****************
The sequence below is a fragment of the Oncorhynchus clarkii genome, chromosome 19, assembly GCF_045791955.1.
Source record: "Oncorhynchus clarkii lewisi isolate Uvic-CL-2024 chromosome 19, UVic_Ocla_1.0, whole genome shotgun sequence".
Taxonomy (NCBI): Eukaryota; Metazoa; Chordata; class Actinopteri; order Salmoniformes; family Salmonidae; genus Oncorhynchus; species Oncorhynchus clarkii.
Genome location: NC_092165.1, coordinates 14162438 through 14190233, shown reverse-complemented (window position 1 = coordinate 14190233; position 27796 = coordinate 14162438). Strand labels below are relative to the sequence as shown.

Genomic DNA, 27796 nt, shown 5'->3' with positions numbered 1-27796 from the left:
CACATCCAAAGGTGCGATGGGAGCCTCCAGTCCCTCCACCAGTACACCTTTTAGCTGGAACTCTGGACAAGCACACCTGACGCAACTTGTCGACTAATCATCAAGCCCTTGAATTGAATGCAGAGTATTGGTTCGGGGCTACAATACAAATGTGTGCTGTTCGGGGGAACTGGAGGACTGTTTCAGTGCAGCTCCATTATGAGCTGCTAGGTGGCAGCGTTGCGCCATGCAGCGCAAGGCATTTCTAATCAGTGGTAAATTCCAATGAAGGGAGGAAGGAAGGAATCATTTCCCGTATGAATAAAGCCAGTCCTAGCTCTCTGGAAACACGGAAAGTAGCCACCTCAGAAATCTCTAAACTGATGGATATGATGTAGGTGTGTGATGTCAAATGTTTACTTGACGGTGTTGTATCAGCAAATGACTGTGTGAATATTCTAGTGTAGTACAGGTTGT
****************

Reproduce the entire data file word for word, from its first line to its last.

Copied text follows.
The sequence below is a fragment of the Oncorhynchus clarkii genome, chromosome 19, assembly GCF_045791955.1.
Source record: "Oncorhynchus clarkii lewisi isolate Uvic-CL-2024 chromosome 19, UVic_Ocla_1.0, whole genome shotgun sequence".
Taxonomy (NCBI): Eukaryota; Metazoa; Chordata; class Actinopteri; order Salmoniformes; family Salmonidae; genus Oncorhynchus; species Oncorhynchus clarkii.
Genome location: NC_092165.1, coordinates 14162438 through 14190233, shown reverse-complemented (window position 1 = coordinate 14190233; position 27796 = coordinate 14162438). Strand labels below are relative to the sequence as shown.

Genomic DNA, 27796 nt, shown 5'->3' with positions numbered 1-27796 from the left:
CACATCCAAAGGTGCGATGGGAGCCTCCAGTCCCTCCACCAGTACACCTTTTAGCTGGAACTCTGGACAAGCACACCTGACGCAACTTGTCGACTAATCATCAAGCCCTTGAATTGAATGCAGAGTATTGGTTCGGGGCTACAATACAAATGTGTGCTGTTCGGGGGAACTGGAGGACTGTTTCAGTGCAGCTCCATTATGAGCTGCTAGGTGGCAGCGTTGCGCCATGCAGCGCAAGGCATTTCTAATCAGTGGTAAATTCCAATGAAGGGAGGAAGGAAGGAATCATTTCCCGTATGAATAAAGCCAGTCCTAGCTCTCTGGAAACACGGAAAGTAGCCACCTCAGAAATCTCTAAACTGATGGATATGATGTAGGTGTGTGATGTCAAATGTTTACTTGACGGTGTTGTATCAGCAAATGACTGTGTGAATATTCTAGTGTAGTACAGGTTGT